Post-Secondary Education Opportunities

Think College is the primary national source of information about college for individuals with intellectual and developmental disabilities. Their film Rethinking College encourages youth with developmental disabilities to think about college as an option for them.

Pacer’s National Parent Center on Training and Employment states that postsecondary education is an exciting opportunity for all youth, but reminds that it is much different than high school, and youth must take a more active role in knowing their rights and advocating for needed supports.

UCLA’s Tarjan Center supports Postsecondary Education through its Open the Doors to College provides information, training, and evaluation services to the California Community College System, including 8 newly established College to Career Programs to further advance educational opportunities for students with intellectual disabilities and autism. And, through its California Consortium on Higher Education for People with Intellectual and Developmental Disabilities (ID/DD) a 10 – year collaboration among representatives from higher education, the developmental disabilities service system, k-12 education, rehabilitation, parents, and students to create new opportunities for access and participation in higher education. See their Resources section with questions that students and families might have about college.

Tarjan Center also developed the Pathway at UCLA Extension, a 2-year post-secondary education program for young adults with intellectual disabilities and autism.

The College to Career Program (C2C)  provides youth with intellectual disabilities (ID) and autism with higher education and vocational training at eight California community and junior colleges.

Project College at University of San Diego supports youth with disabilities in an actual college experience that will inspire and prepare them for ongoing postsecondary opportunities.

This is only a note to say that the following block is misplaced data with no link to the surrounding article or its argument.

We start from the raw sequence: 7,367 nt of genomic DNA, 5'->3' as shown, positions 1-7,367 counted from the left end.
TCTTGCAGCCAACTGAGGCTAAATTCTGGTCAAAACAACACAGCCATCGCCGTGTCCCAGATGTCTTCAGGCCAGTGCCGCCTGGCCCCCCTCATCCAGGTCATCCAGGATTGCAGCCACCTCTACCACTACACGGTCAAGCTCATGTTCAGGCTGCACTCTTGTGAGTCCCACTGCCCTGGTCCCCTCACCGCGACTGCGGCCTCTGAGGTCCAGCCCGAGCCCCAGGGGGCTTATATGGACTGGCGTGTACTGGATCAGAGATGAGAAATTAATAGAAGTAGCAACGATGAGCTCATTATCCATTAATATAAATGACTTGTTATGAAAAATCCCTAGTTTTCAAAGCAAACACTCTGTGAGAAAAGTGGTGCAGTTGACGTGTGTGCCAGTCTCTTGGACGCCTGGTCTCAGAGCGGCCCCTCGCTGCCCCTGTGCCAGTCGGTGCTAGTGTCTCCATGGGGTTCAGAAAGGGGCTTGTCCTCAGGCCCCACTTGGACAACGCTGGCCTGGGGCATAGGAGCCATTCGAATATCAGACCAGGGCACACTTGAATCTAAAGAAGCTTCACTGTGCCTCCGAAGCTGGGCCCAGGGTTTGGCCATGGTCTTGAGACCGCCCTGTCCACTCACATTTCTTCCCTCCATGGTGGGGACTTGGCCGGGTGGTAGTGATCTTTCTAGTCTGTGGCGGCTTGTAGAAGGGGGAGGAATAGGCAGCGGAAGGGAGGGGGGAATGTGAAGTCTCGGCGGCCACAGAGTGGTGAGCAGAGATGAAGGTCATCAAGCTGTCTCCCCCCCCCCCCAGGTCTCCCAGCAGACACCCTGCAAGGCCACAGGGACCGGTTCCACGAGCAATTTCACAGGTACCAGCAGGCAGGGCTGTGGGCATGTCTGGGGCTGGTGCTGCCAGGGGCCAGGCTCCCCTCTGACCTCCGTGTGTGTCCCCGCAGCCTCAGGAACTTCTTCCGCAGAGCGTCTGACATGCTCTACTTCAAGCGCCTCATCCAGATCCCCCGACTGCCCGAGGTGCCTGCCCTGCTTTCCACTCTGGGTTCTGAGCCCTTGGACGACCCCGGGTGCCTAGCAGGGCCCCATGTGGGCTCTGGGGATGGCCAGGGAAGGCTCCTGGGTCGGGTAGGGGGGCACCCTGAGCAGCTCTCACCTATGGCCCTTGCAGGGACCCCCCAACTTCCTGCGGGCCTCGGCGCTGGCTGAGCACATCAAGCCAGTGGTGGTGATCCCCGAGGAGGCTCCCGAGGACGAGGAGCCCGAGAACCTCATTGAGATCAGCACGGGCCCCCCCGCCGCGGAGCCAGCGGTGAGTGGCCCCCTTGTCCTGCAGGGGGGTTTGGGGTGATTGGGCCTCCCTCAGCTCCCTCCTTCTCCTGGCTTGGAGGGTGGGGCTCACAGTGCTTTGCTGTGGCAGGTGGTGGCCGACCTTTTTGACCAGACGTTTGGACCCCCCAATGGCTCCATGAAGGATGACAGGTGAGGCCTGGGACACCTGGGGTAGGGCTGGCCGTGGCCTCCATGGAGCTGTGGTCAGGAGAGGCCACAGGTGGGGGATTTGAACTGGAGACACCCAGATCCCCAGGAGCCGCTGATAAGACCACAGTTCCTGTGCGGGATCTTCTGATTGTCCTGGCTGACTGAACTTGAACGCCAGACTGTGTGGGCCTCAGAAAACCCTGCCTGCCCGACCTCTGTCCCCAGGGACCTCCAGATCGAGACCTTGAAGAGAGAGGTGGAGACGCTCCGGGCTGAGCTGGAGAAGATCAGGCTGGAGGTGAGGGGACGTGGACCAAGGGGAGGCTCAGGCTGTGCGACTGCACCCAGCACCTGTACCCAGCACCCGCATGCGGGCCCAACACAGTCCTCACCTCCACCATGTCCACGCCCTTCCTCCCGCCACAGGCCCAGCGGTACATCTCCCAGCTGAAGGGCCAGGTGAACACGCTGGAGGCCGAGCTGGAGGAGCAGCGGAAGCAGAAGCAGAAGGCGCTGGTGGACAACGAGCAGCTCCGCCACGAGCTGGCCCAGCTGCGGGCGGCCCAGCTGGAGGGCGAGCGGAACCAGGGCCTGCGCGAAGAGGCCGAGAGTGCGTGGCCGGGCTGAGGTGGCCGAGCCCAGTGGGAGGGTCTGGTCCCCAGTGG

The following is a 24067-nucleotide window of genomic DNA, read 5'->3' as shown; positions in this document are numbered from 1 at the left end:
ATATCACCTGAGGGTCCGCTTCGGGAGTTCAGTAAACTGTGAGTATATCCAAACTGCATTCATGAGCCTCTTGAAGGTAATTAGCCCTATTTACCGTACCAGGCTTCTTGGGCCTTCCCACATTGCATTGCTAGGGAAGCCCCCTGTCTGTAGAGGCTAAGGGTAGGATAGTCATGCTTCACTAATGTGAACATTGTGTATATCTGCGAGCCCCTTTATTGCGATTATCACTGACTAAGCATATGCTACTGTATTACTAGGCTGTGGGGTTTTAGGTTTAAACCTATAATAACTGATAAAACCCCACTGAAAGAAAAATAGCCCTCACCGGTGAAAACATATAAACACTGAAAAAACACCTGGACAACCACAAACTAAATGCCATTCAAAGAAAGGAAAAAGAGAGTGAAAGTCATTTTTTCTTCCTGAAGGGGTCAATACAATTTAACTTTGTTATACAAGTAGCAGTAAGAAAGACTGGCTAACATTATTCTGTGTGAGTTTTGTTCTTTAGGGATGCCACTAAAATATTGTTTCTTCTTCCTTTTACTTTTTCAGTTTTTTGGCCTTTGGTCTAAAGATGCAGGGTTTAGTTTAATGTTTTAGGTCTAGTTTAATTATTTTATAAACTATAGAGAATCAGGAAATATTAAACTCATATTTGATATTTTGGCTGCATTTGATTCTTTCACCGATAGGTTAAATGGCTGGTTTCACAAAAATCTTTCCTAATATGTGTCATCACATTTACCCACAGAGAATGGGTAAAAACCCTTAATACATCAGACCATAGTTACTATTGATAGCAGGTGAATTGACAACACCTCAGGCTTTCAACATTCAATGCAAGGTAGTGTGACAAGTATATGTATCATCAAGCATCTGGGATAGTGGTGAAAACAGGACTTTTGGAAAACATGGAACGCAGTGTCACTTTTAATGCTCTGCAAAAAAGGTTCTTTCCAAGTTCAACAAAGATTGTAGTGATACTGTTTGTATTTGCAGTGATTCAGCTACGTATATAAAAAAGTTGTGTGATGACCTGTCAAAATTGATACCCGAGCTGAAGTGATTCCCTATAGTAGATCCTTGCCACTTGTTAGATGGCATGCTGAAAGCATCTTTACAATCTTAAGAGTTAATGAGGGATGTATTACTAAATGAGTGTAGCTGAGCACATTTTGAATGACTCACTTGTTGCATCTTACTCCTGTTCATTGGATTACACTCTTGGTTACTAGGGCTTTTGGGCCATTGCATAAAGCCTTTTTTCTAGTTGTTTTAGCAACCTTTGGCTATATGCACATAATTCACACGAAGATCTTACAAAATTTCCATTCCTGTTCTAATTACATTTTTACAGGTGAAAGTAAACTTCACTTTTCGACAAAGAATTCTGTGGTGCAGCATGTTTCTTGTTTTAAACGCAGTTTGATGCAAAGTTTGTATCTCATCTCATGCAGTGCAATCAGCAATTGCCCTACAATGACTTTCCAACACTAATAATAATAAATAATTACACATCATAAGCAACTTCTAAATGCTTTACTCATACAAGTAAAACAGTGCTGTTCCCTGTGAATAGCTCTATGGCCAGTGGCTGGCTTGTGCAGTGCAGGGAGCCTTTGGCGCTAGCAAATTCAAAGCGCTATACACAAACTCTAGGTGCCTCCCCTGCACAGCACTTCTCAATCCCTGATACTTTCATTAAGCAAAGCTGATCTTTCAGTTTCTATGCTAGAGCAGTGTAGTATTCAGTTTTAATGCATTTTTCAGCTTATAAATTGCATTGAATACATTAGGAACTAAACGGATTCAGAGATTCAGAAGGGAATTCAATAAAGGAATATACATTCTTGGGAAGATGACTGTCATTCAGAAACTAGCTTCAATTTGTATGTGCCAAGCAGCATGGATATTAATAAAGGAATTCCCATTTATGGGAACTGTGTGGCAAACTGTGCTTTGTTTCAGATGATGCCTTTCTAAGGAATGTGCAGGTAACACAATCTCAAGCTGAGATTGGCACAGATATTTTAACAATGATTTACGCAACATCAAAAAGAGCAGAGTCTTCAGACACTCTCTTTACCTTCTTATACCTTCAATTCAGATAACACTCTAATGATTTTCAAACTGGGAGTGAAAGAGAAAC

Taft College’s Transition to Independent Living Program provides support and training on a community college campus that promotes acquisition of the functional, social, and career skills necessary for students to live a productive and normalized lifestyle.

Project Search is an international trademarked and copyrighted program model, which focuses solely on employment for Project SEARCH interns. High School Transition Program is a unique, business led, one year school-to-work program that takes place entirely at the workplace. Total workplace immersion facilitates a seamless combination of classroom instruction, career exploration, and hands-on training through worksite rotations. There are a number of Project Search sites in California serving transition-age students, and in some instances, adults.

CA Promise The California Promise Initiative (CaPROMISE) represents the opportunity for multiple organizations, working in partnership, to provide a coordinated set of services and supports to child SSI recipients ages 14-16 and their families designed to increase economic self-sufficiency.

California Association for Postsecondary Education is made up of faculty, staff and students with disabilities. It provides support services and information about adapted curricula and academic accommodations for students with disabilities at California’s colleges and universities. Also provides technical assistance for disability services offices and scholarships for students with disabilities. Call 562-397-2810 for more information, or visit their site Here